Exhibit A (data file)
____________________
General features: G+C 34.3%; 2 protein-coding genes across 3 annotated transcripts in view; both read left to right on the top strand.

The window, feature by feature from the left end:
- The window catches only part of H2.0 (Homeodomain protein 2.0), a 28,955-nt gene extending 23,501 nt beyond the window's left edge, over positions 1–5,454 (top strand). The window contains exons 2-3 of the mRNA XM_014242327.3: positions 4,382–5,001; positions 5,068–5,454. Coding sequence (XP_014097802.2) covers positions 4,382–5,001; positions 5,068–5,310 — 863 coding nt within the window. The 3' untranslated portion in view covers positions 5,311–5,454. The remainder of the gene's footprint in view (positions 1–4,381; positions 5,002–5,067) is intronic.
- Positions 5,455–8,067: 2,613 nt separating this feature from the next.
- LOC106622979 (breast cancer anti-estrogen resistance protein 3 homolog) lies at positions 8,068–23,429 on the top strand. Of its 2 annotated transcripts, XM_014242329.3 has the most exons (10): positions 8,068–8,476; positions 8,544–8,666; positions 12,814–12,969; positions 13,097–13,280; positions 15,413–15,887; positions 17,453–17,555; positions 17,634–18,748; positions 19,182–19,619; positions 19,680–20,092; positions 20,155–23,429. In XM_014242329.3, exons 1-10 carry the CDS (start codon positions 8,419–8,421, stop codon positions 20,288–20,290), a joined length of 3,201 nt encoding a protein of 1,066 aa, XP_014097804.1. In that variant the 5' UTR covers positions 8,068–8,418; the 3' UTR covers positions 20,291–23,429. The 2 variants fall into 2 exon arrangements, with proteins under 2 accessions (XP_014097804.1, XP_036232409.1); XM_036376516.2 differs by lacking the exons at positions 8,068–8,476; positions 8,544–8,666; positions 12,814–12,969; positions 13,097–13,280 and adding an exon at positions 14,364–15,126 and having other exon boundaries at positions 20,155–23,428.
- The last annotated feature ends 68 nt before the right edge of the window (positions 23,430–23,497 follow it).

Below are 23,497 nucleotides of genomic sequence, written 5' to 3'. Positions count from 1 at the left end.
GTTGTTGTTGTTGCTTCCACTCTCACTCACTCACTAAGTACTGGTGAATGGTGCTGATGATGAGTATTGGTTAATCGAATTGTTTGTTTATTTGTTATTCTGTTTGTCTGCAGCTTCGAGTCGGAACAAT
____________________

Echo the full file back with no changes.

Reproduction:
General features: G+C 34.3%; 2 protein-coding genes across 3 annotated transcripts in view; both read left to right on the top strand.

The window, feature by feature from the left end:
- The window catches only part of H2.0 (Homeodomain protein 2.0), a 28,955-nt gene extending 23,501 nt beyond the window's left edge, over positions 1–5,454 (top strand). The window contains exons 2-3 of the mRNA XM_014242327.3: positions 4,382–5,001; positions 5,068–5,454. Coding sequence (XP_014097802.2) covers positions 4,382–5,001; positions 5,068–5,310 — 863 coding nt within the window. The 3' untranslated portion in view covers positions 5,311–5,454. The remainder of the gene's footprint in view (positions 1–4,381; positions 5,002–5,067) is intronic.
- Positions 5,455–8,067: 2,613 nt separating this feature from the next.
- LOC106622979 (breast cancer anti-estrogen resistance protein 3 homolog) lies at positions 8,068–23,429 on the top strand. Of its 2 annotated transcripts, XM_014242329.3 has the most exons (10): positions 8,068–8,476; positions 8,544–8,666; positions 12,814–12,969; positions 13,097–13,280; positions 15,413–15,887; positions 17,453–17,555; positions 17,634–18,748; positions 19,182–19,619; positions 19,680–20,092; positions 20,155–23,429. In XM_014242329.3, exons 1-10 carry the CDS (start codon positions 8,419–8,421, stop codon positions 20,288–20,290), a joined length of 3,201 nt encoding a protein of 1,066 aa, XP_014097804.1. In that variant the 5' UTR covers positions 8,068–8,418; the 3' UTR covers positions 20,291–23,429. The 2 variants fall into 2 exon arrangements, with proteins under 2 accessions (XP_014097804.1, XP_036232409.1); XM_036376516.2 differs by lacking the exons at positions 8,068–8,476; positions 8,544–8,666; positions 12,814–12,969; positions 13,097–13,280 and adding an exon at positions 14,364–15,126 and having other exon boundaries at positions 20,155–23,428.
- The last annotated feature ends 68 nt before the right edge of the window (positions 23,430–23,497 follow it).

Below are 23,497 nucleotides of genomic sequence, written 5' to 3'. Positions count from 1 at the left end.
GTTGTTGTTGTTGCTTCCACTCTCACTCACTCACTAAGTACTGGTGAATGGTGCTGATGATGAGTATTGGTTAATCGAATTGTTTGTTTATTTGTTATTCTGTTTGTCTGCAGCTTCGAGTCGGAACAAT